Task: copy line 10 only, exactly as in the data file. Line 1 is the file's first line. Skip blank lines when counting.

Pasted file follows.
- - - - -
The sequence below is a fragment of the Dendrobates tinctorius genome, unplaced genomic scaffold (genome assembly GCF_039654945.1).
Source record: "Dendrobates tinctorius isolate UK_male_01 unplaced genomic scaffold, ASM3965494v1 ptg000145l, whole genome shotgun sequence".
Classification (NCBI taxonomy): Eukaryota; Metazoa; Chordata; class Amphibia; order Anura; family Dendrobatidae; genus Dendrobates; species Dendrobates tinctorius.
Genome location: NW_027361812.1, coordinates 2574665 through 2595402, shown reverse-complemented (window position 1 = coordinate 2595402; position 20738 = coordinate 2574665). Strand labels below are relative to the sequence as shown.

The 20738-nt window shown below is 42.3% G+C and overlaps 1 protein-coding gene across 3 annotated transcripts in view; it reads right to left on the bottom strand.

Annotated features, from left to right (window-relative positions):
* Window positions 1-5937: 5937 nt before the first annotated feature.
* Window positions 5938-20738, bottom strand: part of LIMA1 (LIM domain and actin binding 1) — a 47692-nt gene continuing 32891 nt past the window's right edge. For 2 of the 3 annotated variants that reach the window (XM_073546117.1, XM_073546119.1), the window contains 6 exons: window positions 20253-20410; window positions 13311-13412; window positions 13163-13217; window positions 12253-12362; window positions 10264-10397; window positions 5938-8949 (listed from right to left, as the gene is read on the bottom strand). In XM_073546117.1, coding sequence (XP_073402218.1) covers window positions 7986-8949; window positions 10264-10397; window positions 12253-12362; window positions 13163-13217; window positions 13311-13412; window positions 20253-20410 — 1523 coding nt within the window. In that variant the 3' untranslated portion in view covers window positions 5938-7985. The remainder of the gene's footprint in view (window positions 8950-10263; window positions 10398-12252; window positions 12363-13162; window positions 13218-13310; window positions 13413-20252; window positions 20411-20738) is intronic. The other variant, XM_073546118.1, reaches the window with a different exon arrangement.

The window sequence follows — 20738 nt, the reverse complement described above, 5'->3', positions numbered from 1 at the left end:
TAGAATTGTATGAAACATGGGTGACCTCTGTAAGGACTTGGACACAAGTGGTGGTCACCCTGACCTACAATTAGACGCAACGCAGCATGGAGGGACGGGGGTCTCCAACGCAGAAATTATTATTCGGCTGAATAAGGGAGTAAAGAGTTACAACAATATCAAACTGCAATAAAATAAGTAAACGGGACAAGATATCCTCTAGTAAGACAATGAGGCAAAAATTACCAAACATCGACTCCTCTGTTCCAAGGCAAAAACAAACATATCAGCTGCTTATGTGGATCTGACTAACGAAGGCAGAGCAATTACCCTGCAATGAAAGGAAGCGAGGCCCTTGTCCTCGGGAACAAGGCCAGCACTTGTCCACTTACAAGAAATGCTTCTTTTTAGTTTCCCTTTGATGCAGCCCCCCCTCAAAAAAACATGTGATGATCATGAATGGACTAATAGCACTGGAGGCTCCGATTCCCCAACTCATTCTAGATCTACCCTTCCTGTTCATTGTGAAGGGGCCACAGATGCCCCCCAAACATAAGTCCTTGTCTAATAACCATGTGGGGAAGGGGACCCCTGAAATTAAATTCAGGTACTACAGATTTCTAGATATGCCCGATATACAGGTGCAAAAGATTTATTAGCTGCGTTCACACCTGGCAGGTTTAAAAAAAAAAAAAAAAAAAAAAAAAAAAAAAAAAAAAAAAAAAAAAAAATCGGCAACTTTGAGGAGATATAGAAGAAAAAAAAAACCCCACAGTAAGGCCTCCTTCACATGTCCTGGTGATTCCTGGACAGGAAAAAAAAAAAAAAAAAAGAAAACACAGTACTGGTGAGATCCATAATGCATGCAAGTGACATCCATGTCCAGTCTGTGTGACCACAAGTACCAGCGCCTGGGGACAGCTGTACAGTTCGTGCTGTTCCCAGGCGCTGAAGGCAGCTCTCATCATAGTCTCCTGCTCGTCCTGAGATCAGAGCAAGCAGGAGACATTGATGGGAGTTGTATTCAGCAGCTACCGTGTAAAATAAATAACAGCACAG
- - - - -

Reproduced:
TAGAATTGTATGAAACATGGGTGACCTCTGTAAGGACTTGGACACAAGTGGTGGTCACCCTGACCTACAATTAGACGCAACGCAGCATGGAGGGACGGGGGTCTCCAACGCAGAAATTATTATTCGGCTGAATAAGGGAGTAAAGAGTTACAACAATATCAAACTGCAATAAAATAAGTAAACGGGACAAGATATCCTCTAGTAAGACAATGAGGCAAAAATTACCAAACATCGACTCCTCTGTTCCAAGGCAAAAACAAACATATCAGCTGCTTATGTGGATCTGACTAACGAAGGCAGAGCAATTACCCTGCAATGAAAGGAAGCGAGGCCCTTGTCCTCGGGAACAAGGCCAGCACTTGTCCACTTACAAGAAATGCTTCTTTTTAGTTTCCCTTTGATGCAGCCCCCCCTCAAAAAAACATGTGATGATCATGAATGGACTAATAGCACTGGAGGCTCCGATTCCCCAACTCATTCTAGATCTACCCTTCCTGTTCATTGTGAAGGGGCCACAGATGCCCCCCAAACATAAGTCCTTGTCTAATAACCATGTGGGGAAGGGGACCCCTGAAATTAAATTCAGGTACTACAGATTTCTAGATATGCCCGATATACAGGTGCAAAAGATTTATTAGCTGCGTTCACACCTGGCAGGTTTAAAAAAAAAAAAAAAAAAAAAAAAAAAAAAAAAAAAAAAAAAAAAAAAATCGGCAACTTTGAGGAGATATAGAAGAAAAAAAAAACCCCACAGTAAGGCCTCCTTCACATGTCCTGGTGATTCCTGGACAGGAAAAAAAAAAAAAAAAAAGAAAACACAGTACTGGTGAGATCCATAATGCATGCAAGTGACATCCATGTCCAGTCTGTGTGACCACAAGTACCAGCGCCTGGGGACAGCTGTACAGTTCGTGCTGTTCCCAGGCGCTGAAGGCAGCTCTCATCATAGTCTCCTGCTCGTCCTGAGATCAGAGCAAGCAGGAGACATTGATGGGAGTTGTATTCAGCAGCTACCGTGTAAAATAAATAACAGCACAG